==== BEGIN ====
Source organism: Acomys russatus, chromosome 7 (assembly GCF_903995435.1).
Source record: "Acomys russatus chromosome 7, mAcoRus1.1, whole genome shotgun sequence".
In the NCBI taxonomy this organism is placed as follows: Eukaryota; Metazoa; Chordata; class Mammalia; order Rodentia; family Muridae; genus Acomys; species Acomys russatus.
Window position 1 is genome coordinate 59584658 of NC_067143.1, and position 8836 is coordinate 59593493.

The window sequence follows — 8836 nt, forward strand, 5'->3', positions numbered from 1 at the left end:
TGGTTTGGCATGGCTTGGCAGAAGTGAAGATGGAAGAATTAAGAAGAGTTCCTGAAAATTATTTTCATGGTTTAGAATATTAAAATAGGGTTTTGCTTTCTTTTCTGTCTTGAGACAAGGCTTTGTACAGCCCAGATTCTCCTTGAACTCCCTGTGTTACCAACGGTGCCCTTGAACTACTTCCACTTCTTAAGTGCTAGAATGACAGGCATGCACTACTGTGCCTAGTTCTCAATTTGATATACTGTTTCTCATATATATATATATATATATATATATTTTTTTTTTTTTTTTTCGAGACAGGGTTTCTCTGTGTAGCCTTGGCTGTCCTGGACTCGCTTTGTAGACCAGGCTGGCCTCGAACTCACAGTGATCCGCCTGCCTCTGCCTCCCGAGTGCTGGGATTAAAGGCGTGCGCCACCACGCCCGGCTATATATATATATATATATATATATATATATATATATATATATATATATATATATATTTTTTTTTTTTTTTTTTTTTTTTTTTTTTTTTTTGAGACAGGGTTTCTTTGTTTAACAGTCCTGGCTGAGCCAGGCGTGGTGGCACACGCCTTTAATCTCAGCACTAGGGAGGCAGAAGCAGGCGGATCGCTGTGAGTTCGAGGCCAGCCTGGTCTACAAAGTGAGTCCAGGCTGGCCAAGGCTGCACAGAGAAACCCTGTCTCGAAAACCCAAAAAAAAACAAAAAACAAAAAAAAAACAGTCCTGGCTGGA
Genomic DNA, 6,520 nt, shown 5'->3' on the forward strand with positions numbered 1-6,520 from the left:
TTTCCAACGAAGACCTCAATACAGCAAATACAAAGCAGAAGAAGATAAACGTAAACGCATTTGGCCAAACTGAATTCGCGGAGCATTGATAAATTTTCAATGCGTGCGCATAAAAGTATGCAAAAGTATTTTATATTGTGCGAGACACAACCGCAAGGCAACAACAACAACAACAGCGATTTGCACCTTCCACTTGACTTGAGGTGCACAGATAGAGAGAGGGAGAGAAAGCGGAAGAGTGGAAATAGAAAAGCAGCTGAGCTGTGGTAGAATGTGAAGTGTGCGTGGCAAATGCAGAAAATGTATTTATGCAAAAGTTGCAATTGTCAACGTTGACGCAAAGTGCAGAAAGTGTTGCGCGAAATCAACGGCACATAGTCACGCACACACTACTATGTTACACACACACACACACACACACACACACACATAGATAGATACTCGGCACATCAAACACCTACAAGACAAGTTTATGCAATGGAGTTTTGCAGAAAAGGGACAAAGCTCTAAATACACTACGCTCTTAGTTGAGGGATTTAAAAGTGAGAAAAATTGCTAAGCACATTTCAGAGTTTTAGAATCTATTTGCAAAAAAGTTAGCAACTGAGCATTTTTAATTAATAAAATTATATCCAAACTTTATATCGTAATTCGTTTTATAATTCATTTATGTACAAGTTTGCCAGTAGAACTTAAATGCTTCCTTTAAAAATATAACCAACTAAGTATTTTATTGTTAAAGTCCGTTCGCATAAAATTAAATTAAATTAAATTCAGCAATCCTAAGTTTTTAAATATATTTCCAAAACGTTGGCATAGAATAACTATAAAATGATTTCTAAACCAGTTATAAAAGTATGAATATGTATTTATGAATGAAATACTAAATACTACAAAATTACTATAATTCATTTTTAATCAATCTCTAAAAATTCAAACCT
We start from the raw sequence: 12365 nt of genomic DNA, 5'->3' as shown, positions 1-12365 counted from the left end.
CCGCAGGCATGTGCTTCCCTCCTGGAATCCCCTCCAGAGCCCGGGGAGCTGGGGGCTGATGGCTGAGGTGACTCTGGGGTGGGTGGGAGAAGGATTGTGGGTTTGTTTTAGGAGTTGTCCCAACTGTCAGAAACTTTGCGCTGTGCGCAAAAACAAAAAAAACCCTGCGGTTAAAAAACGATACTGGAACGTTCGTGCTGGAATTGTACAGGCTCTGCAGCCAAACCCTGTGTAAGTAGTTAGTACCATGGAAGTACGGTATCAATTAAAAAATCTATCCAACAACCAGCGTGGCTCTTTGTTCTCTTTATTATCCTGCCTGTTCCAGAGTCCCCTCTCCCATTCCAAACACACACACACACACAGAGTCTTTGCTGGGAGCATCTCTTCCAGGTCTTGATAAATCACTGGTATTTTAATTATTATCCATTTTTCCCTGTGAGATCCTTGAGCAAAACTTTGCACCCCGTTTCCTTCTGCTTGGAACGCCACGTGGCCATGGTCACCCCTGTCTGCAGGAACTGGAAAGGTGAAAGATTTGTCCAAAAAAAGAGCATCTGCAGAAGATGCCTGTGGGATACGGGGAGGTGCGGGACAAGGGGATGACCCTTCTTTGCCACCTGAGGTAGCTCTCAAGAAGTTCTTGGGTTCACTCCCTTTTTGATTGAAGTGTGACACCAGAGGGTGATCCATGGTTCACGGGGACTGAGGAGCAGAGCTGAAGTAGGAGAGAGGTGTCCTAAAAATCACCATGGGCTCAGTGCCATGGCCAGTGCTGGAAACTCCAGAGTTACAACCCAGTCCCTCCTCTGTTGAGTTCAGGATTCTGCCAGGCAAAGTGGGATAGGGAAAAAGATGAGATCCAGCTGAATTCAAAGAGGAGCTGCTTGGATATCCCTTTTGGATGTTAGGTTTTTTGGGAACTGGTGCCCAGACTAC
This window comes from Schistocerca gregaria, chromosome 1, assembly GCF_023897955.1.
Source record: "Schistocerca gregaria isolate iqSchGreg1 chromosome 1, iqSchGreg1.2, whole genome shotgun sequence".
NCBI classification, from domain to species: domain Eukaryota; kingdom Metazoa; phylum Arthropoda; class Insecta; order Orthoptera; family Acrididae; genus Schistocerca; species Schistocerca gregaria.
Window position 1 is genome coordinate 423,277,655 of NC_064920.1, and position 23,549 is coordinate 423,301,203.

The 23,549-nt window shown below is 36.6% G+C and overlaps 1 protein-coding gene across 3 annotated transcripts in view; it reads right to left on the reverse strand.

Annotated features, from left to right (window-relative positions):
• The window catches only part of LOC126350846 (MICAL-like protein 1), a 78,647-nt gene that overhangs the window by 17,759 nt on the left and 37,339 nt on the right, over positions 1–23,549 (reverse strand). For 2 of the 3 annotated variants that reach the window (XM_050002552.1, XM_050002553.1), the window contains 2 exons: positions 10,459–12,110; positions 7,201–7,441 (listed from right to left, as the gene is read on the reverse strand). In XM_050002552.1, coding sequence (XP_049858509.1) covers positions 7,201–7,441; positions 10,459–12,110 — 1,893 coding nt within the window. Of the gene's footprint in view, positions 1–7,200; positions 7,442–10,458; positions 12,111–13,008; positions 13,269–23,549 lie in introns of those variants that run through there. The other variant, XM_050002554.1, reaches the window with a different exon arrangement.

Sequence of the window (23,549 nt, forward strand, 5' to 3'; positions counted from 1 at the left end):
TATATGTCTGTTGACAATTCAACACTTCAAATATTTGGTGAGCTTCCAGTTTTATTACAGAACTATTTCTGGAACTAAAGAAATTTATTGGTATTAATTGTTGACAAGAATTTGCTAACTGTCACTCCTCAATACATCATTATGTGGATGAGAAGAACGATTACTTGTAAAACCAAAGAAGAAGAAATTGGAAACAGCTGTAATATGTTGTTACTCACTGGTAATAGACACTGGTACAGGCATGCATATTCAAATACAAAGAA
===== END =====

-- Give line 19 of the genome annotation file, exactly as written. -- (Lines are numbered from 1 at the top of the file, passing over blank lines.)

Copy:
TATATGTCTGTTGACAATTCAACACTTCAAATATTTGGTGAGCTTCCAGTTTTATTACAGAACTATTTCTGGAACTAAAGAAATTTATTGGTATTAATTGTTGACAAGAATTTGCTAACTGTCACTCCTCAATACATCATTATGTGGATGAGAAGAACGATTACTTGTAAAACCAAAGAAGAAGAAATTGGAAACAGCTGTAATATGTTGTTACTCACTGGTAATAGACACTGGTACAGGCATGCATATTCAAATACAAAGAA